The unwritten rules of college: facing social and emotional challenges
Thirsty for a Strong Instructional Practice?
February 27, 2020
Last week, the SIPsquad talked about “the unwritten academic rules of college” and how we can support students as they learn to navigate the complicated systems of higher education. This week, we would like to focus on the social and emotional challenges that students face during their college years.
For all students, college is a vastly different world from high school, and acclimation can take an emotional toll. Students at Metropolitan State University of Denver may face even more challenges than traditional first-time-to-college students – they may be first-generation, students of color, older than average college students, parents, full-time employees, etc. Academics are foundational, of course, but students also need support with the social and emotional implications of surviving and thriving in higher education.
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Here are a few aspects of students’ social and emotional health to consider:
- Making connections and finding a “squad” on campus is possibly the biggest and most important challenge that our students face. Especially on a commuter campus such as ours, identifying a support group of friends, faculty and student-services providers is essential. The Peer Mentoring Program connects with students from Day One of their orientation session, but MSU Denver faculty and staff can also make an impact by creating personal relationships with students and being there for them. Faculty can create community among students by setting aside class time to let students introduce themselves to one another, setting up “study buddies” or structuring group work to allow for relationship-building. SIP 1.3 on “Classroom Climate” and SIP 2.1 on “Ice Breakers” can get you started. SIP 5.10, “Easy NFL Grouping,” offers fun suggestions for how to create community through group work in class.
- It has been noted that, nationally, levels of anxiety and depression among students are at an all-time high. Many students are similarly impacted by eating disorders or other debilitating conditions that impact their ability to do well in school. Expressing concern for students’ mental health should not be taboo – on the contrary, it should be front and center as we care for students. The Counseling Center and Access Center are two resources that can help with this.
- You may find that your students struggle with food or housing insecurity. Destigmatize these situations by providing information on the Roadrunner Food Pantry and other campus resources to all of your students. Understand that these situations directly impact students’ ability to perform in class and provide opportunities for personalization of your curriculum. Read SIP 8.3, “Responding to food insecurity and poverty in the college classroom,” to learn more.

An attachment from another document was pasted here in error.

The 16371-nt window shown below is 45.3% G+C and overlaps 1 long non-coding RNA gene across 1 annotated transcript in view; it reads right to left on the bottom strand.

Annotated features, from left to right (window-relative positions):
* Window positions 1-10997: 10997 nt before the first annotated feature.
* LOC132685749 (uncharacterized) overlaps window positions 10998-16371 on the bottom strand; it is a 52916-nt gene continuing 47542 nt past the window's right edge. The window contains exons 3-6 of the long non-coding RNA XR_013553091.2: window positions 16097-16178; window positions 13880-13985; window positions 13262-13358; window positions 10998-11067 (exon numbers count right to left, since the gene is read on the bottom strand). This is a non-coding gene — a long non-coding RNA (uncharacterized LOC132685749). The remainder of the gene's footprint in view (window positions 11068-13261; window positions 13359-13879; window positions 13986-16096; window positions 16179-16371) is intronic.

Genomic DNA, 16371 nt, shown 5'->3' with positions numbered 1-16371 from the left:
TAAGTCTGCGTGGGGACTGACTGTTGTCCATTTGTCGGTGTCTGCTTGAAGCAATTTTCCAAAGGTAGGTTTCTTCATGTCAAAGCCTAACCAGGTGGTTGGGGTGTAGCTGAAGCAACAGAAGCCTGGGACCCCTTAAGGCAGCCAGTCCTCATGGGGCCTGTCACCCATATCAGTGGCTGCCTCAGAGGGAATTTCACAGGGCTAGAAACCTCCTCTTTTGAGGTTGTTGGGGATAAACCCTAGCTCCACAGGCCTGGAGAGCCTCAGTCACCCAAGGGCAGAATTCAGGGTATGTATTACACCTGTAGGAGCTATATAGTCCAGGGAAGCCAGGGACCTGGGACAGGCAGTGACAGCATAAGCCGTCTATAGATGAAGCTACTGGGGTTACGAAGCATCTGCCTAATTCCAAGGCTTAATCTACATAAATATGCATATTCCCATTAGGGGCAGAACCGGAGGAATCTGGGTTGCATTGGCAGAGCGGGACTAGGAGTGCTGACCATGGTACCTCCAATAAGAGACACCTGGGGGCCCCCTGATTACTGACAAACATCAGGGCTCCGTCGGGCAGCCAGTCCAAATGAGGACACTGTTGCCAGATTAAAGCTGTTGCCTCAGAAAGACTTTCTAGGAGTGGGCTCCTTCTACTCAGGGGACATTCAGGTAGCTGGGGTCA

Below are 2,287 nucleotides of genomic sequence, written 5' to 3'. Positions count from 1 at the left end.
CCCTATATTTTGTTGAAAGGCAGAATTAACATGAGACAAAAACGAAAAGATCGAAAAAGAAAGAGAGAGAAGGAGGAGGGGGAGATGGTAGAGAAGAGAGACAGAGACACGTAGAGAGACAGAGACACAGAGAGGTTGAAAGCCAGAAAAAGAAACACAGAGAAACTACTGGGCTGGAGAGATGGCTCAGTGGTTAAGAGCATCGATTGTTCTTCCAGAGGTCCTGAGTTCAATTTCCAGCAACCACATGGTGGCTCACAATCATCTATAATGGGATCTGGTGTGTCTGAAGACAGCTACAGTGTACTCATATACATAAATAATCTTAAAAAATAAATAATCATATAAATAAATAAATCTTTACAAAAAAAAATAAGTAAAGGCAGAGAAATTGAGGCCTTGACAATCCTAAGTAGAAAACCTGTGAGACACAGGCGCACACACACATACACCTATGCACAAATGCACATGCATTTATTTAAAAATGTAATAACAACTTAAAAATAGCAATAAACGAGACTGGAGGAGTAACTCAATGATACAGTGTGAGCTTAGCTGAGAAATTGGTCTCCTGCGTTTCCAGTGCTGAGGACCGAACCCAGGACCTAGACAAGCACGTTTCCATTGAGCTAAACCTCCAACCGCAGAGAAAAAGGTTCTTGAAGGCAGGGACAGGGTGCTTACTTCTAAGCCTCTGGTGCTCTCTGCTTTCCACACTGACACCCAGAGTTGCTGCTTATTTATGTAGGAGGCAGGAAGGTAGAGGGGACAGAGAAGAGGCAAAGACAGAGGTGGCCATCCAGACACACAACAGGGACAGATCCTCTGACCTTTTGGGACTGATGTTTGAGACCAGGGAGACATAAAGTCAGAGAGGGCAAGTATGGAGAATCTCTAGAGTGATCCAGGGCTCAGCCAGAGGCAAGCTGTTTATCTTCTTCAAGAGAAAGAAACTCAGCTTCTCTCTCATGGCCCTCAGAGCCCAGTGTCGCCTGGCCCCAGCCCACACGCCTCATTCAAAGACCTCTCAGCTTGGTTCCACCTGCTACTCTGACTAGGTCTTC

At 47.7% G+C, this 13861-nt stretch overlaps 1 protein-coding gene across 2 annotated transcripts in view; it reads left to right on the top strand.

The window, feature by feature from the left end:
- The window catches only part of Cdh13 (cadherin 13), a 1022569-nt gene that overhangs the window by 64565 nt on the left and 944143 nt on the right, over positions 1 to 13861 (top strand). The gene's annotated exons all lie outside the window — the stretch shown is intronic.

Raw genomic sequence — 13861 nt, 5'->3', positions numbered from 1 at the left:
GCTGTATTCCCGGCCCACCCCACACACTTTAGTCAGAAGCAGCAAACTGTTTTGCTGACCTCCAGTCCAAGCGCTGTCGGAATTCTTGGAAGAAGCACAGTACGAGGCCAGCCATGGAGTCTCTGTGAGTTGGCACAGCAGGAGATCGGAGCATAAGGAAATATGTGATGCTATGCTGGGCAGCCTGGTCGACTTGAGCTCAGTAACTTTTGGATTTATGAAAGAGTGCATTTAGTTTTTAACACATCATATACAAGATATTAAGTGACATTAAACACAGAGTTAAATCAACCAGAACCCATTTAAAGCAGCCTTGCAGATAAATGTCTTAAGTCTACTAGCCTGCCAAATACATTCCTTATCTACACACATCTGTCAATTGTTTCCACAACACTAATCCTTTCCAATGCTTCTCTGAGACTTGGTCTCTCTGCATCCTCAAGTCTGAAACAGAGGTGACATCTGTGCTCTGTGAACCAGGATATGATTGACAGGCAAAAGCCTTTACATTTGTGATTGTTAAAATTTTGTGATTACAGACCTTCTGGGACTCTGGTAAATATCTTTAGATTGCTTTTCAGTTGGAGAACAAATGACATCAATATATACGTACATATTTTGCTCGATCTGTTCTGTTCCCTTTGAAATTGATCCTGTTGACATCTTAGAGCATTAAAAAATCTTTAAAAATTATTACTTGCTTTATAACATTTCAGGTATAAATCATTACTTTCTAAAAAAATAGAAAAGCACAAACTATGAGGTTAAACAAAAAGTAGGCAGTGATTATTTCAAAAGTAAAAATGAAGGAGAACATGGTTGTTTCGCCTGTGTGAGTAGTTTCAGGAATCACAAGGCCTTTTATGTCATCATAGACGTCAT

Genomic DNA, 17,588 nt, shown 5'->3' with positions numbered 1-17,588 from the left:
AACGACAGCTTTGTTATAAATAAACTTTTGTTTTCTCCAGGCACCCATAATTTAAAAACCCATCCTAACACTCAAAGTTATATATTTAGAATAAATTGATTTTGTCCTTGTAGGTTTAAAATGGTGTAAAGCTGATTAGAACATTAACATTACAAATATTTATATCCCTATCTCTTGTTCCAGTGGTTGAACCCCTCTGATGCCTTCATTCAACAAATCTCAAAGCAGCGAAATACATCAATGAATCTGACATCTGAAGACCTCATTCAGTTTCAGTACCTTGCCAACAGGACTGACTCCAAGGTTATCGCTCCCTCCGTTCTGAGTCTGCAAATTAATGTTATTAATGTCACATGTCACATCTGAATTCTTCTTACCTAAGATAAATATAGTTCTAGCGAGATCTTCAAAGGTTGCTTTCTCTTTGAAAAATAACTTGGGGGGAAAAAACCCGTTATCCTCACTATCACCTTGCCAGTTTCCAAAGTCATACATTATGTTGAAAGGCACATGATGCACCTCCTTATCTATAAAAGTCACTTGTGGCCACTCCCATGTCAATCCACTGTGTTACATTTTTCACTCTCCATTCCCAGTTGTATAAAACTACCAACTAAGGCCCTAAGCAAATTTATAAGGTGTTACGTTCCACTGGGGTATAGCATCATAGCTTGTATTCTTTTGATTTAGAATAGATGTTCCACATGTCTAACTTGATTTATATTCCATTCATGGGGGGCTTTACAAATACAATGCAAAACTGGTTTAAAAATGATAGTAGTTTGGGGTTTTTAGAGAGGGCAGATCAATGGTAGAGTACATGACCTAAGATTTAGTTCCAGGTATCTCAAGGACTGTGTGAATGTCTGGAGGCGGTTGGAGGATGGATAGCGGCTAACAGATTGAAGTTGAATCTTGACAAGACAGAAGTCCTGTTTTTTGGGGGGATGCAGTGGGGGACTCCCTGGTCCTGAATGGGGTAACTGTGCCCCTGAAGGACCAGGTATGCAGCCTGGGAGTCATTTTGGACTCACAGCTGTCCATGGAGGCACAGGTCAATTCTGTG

- Encourage students to practice self-care and model it yourself. Do not perpetuate the “cult of who works the hardest and gets the least sleep”; design your course to support students as they make time for physical and emotional maintenance. See SIP 6.15 for some tips on how to do this. The MSU Denver Healthy Pursuits Program offers fun ways for students, faculty and staff to practice self-care on and off campus.
- Design your course so that it overtly bridges the academic and the co-curricular. Bring your class to an on-campus event, offer extra credit to students who extend learning beyond the classroom, and demonstrate the value of a well-rounded academic experience by integrating some fun into college. SIP 4.6 offers some good advice on student engagement.
- If you are at all concerned about the well-being of your students, for whatever reason, take a moment to file a CARE Report with the Office of the Dean of Students. Their trained professional staff will provide the appropriate outreach and take the necessary steps to individually support students.
As you think about these “unwritten rules,” take note of the many ways in which faculty, staff and administrators perpetuate these roadblocks and institutionalize navigational challenges. If you are working hard to directly remove barriers for your students, take steps in your department or in your role to effectively obliterate these complications and foster future students’ success.
Still thirsty? Take another SIP of the unwritten rules of college: facing social and emotional challenges
The Unwritten Rules of College. Chronicle of Higher Ed.
When Unwritten Rules Change. Inside Higher Ed.
Sixty-two percent of MSU Denver students reported experiencing housing disruption in 2018. Check out this Early Bird story to learn more: “Housing in Denver: then, now and ahead.”
And here are quick links to several on-campus resources that can help you support your students:
- The Center for Equity and Student Achievement
- The Department of Chicana/o Studies
- The Center for Multicultural Engagement and Inclusion
- The Department of Africana Studies
- Access Center
- Counseling Center
- Peer Mentoring Program
- The Phoenix Center at Auraria (interpersonal and relationship violence)
- The Gender Institute for Teaching and Advocacy
Visit the Well for more great ideas and resources for Strong Instructional Practices in your higher-education classroom.
Topics: Academics, Best practices, SIP, Strong Instructional Practice, Student SuccessEdit this page